WIT Press


River Water Qualities And Types Of Agricultural Production –a Comparison Between Paddy Farming And Intensive Livestock Production Areas

Price

Free (open access)

Paper DOI

10.2495/ECO070391

Volume

106

Pages

8

Published

2007

Size

253 kb

Author(s)

S.-I. Mishima

Abstract

The nitrogen (N) flows in the Omoigawa and Nakagawa river basins in Tochigi prefecture, central Japan, in 2000 have been estimated. Omoigawa was characterized as a paddy rice – upland field area and Nakagawa as an intensive livestock farming area. Residual N caused by agricultural production in Omoigawa was caused mainly by chemical fertilizer application and that in Nakagawa by livestock excreta. Residual N from agricultural production per farmland area was the same (c. 110 kg N ha–1), and occupation of farmland was also the same (c. 20%). Because Omoigawa is a smaller river basin than Nakagawa, total residual N in Omoigawa was 2,093 Mg and that in Nakagawa was 2,469 Mg. Nitrogen flow in river water was divided into sewage-derived N and non-point-source-derived N, mainly from agricultural production. Nonpoint- source N in Omoigawa was 2,467 Mg and that in Nakagawa was 1,426 Mg, in spite of the smaller residual N in Omoigawa. This difference might be caused by differences in sources of residual N in each basin, and chemicalfertilizer- derived N might be more easily leached to the water environment than livestock-excreta-derived N. This difference should be considered in vulnerability assessments of water environments. However, livestock excreta N will eventually leach out too, so intensive livestock farming cannot be said to have a lower effect on water environments and be more sustainable than chemical-fertilizer-dependent agriculture. Increasing sustainability and reducing impacts will help achieve complete N cycling in river basins with minimal N input from outside. Keywords: agriculture, nitrogen cycling, nitrogen surplus, river water.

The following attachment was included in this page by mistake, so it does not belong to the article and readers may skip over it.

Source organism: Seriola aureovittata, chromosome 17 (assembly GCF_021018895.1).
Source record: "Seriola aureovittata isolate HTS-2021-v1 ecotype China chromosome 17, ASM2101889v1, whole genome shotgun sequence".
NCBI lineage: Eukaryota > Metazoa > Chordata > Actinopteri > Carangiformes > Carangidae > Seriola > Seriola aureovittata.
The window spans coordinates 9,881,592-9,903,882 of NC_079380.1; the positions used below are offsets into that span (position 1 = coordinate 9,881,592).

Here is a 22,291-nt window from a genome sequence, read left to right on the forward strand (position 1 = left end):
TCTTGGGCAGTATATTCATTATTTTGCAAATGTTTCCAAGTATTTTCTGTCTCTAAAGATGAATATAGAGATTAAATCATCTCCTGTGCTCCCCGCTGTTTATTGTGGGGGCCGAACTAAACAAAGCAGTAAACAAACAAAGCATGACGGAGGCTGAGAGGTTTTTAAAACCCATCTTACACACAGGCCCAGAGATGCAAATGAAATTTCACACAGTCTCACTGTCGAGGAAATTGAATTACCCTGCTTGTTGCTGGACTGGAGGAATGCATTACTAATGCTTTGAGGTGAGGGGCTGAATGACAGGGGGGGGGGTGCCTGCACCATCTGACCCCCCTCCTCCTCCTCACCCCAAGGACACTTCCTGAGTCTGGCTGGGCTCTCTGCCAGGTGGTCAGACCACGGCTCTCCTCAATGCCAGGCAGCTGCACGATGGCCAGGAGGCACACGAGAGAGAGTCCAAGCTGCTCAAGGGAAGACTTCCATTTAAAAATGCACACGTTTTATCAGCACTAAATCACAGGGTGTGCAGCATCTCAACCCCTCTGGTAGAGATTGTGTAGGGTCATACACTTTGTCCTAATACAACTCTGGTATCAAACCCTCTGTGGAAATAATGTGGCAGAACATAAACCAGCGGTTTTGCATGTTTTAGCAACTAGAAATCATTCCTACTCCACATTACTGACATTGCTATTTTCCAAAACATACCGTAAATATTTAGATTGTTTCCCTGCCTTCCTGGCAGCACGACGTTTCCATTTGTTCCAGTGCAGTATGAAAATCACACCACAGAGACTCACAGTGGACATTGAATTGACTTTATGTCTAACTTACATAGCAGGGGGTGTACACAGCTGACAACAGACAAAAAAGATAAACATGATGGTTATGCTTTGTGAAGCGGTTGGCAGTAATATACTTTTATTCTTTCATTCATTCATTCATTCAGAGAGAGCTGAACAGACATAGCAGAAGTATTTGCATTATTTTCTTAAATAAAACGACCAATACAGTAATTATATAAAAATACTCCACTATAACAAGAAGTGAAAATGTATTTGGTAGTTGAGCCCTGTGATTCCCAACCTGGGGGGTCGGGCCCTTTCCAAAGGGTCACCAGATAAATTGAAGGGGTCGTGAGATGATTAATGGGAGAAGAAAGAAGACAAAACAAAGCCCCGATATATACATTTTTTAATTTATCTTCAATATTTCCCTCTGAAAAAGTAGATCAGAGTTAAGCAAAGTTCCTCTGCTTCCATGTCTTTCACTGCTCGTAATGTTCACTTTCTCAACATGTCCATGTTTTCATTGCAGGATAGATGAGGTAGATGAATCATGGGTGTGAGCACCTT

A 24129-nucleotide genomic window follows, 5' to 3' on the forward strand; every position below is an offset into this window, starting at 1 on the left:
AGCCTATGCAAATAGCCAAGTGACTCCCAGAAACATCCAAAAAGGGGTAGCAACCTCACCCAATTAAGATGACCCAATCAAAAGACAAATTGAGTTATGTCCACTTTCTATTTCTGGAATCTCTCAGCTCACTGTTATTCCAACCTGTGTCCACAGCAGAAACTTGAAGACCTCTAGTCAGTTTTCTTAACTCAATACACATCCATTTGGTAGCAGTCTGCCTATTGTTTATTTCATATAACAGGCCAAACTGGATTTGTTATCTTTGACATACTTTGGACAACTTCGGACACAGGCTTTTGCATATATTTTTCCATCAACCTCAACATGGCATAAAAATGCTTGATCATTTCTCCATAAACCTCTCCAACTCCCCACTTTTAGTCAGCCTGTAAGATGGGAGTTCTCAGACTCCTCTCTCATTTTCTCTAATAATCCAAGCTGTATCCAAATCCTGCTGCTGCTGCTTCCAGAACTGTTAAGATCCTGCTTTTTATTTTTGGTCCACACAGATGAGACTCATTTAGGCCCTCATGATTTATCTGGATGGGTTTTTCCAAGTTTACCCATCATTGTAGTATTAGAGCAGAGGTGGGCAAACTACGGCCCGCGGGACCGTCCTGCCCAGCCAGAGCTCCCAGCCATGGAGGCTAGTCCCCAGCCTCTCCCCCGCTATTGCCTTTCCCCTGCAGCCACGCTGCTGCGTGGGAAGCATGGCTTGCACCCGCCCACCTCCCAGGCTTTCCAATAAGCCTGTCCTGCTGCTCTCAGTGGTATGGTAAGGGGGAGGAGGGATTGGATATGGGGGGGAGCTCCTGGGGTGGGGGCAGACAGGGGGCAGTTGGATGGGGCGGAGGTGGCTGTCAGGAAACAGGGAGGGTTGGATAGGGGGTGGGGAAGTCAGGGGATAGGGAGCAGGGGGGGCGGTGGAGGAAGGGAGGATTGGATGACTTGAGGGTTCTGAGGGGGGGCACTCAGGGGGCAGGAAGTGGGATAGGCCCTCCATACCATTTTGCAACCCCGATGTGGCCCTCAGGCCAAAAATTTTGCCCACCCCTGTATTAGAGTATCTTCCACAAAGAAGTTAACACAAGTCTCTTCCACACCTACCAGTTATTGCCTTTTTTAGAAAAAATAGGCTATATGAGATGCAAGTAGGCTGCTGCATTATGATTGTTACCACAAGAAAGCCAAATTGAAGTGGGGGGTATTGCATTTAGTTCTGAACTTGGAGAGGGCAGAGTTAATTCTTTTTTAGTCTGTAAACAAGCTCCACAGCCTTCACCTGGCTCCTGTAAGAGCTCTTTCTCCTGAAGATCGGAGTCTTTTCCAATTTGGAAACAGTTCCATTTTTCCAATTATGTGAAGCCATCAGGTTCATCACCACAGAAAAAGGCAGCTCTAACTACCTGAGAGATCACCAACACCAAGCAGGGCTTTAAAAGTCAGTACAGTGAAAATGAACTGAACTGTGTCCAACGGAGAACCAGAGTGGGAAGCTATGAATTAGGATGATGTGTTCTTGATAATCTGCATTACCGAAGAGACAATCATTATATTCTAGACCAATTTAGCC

Keywords

agriculture, nitrogen cycling, nitrogen surplus, river water.